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WV candidate funded by Bernie Sanders group

Charleston Gazette-Mail photo by Christian Tyler Randolph  Sabrina Shrader records a campaign ad at Princeton radio station Star FM last Thursday. Shrader is running for the House of Delegates, and has been partially funded by Bernie Sanders, I-Vt.
Charleston Gazette-Mail photo by Christian Tyler Randolph
Sabrina Shrader records a campaign ad at Princeton radio station Star FM last Thursday. Shrader is running for the House of Delegates, and has been partially funded by Bernie Sanders, I-Vt.

PRINCETON, W.Va. — When Sabrina Shrader was growing up in McDowell County, she was taught not to talk about poverty. She was discouraged from discussing problems in her life. She definitely wasn’t pushed to run for political office.

But all of that has changed as Shrader has taken up a new role as an advocate and a voice for social change in Southern West Virginia.

In the past three years, Shrader has been asked to testify about her personal experiences with poverty in front of the West Virginia Legislature and a U.S. Senate subcommittee.

She has met with Sen. Bernie Sanders, I-Vt., and taken part in the former Democratic presidential candidate’s campaign stop in Kimball in early May.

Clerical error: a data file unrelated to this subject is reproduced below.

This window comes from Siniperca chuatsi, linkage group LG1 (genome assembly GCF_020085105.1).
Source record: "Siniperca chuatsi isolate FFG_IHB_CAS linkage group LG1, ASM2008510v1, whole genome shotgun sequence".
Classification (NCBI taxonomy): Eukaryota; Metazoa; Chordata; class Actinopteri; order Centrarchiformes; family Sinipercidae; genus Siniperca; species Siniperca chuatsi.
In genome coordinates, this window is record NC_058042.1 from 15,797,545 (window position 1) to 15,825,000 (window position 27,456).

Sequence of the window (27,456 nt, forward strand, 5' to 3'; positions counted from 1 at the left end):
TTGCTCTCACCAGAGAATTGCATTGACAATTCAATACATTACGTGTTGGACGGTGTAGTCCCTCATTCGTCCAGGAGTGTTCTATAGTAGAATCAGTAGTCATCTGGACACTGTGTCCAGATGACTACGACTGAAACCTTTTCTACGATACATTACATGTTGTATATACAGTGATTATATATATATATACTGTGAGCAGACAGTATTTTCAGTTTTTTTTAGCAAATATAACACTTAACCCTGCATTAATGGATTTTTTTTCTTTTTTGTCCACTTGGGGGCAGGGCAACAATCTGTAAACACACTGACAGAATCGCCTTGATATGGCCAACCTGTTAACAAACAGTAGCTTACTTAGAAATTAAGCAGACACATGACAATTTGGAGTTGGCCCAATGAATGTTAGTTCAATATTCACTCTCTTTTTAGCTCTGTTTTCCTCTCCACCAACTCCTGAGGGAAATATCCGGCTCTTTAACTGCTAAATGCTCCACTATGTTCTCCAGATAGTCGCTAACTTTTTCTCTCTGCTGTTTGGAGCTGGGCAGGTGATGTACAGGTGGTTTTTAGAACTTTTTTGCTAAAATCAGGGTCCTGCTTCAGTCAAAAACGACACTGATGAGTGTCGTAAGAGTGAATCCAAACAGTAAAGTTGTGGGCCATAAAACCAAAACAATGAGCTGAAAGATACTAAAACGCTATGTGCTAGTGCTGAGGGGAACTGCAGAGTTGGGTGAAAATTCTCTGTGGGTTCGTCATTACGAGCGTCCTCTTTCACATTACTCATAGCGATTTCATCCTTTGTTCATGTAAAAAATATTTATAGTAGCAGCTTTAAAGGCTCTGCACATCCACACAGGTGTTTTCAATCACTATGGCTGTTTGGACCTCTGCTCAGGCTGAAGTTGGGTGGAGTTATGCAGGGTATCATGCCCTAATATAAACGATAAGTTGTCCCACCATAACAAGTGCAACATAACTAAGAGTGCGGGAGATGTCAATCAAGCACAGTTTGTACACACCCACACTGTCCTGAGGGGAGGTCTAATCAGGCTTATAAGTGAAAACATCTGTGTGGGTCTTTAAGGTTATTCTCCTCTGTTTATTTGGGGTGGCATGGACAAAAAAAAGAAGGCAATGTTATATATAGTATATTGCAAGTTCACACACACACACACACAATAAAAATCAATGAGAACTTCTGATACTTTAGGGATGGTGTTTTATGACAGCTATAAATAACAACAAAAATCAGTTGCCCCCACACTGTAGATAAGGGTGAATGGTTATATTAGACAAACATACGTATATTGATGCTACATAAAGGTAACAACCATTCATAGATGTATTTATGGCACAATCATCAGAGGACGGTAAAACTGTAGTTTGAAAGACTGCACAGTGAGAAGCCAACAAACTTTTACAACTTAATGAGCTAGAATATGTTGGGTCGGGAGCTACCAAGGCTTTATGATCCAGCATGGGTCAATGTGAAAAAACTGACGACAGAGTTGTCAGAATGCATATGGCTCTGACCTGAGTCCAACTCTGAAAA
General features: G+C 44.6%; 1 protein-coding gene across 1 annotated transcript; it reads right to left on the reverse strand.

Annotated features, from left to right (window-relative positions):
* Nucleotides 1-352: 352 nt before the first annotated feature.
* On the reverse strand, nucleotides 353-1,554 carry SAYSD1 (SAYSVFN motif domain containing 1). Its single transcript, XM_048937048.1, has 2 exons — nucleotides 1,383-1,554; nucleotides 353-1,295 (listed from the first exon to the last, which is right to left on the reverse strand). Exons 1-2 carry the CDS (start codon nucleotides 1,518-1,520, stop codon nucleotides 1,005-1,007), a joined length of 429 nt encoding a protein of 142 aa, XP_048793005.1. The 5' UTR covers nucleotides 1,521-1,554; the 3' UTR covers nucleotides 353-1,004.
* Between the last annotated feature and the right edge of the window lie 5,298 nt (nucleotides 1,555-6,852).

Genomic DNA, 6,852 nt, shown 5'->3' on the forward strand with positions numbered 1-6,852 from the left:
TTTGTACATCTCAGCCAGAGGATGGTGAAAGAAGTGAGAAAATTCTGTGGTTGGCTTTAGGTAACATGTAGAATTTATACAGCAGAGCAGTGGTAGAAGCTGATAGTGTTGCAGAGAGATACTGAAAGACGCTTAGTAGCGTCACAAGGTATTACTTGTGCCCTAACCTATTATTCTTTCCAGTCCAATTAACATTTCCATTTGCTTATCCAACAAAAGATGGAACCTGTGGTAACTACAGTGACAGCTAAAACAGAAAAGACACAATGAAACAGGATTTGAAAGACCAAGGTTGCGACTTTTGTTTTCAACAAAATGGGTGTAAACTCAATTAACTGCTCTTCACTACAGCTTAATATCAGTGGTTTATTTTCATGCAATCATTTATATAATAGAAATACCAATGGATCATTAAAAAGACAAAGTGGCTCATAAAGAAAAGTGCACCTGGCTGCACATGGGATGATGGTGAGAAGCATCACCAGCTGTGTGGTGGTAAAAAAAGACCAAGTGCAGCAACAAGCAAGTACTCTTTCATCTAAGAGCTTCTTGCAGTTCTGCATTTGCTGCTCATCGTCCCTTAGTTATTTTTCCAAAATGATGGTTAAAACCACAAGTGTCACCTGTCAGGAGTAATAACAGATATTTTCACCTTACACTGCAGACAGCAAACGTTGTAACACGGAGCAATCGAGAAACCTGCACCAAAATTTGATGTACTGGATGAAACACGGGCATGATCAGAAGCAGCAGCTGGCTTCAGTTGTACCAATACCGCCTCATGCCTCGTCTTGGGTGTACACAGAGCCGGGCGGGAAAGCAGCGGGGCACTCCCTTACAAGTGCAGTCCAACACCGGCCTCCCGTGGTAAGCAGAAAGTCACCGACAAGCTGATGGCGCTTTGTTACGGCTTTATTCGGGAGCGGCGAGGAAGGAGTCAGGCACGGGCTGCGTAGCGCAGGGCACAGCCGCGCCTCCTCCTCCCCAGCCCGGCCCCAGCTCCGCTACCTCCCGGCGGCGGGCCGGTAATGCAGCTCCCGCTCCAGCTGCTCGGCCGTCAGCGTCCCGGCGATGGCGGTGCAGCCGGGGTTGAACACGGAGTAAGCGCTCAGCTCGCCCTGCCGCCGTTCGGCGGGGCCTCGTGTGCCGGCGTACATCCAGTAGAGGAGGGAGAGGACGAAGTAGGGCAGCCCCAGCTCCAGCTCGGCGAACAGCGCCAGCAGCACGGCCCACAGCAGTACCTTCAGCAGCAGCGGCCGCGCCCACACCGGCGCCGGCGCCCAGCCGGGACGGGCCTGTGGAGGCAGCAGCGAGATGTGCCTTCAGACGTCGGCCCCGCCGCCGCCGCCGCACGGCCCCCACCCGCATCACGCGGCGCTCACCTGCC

Now, the 32-year-old Princeton resident is running in her first political race, as a candidate for the West Virginia House of Delegates’ 27th District, and she is receiving some help.

Shrader is one of the first state and local political candidates in the country who has received campaign finance support from Our Revolution, a fundraising group started by Sanders after the liberal candidate lost the Democratic primary to presidential nominee Hillary Clinton.

Shrader, who is new to nearly every aspect of politics, is listed among 104 other progressive candidates nationwide that Sanders and his allies have chosen to fundraise for in this year’s elections. She’s the only one from West Virginia.

Altogether, Shrader’s campaign has received more than $12,000 from the Our Revolution network, which is comprised of political supporters of Sanders, a candidate who largely campaigned on the issues of income inequality, corporate malfeasance and unlimited campaign spending.

The additional funding has been a huge boost to Shrader’s limited campaign. It’s allowed her to pay for yard signs, some political mailers, several billboards around town and a couple of large campaign magnets for the side of her orange Chevy sedan — advertising that elicits more than few honks as she drives through town.

On the first day of early voting, Shrader was back at the local radio station to record one of her last advertisements before Election Day. It took her one take to deliver the message that she had written out with the help of her family — her public-speaking practice obviously coming in handy.

“I wouldn’t have been able to get any of this,” Shrader said, as she stood in the small studio dressed in blue jeans, a blazer and a string of plastic pearls. “I probably would have just had some fliers.”

But even with the financing help from Our Revolution, Shrader faces an uphill battle in her campaign.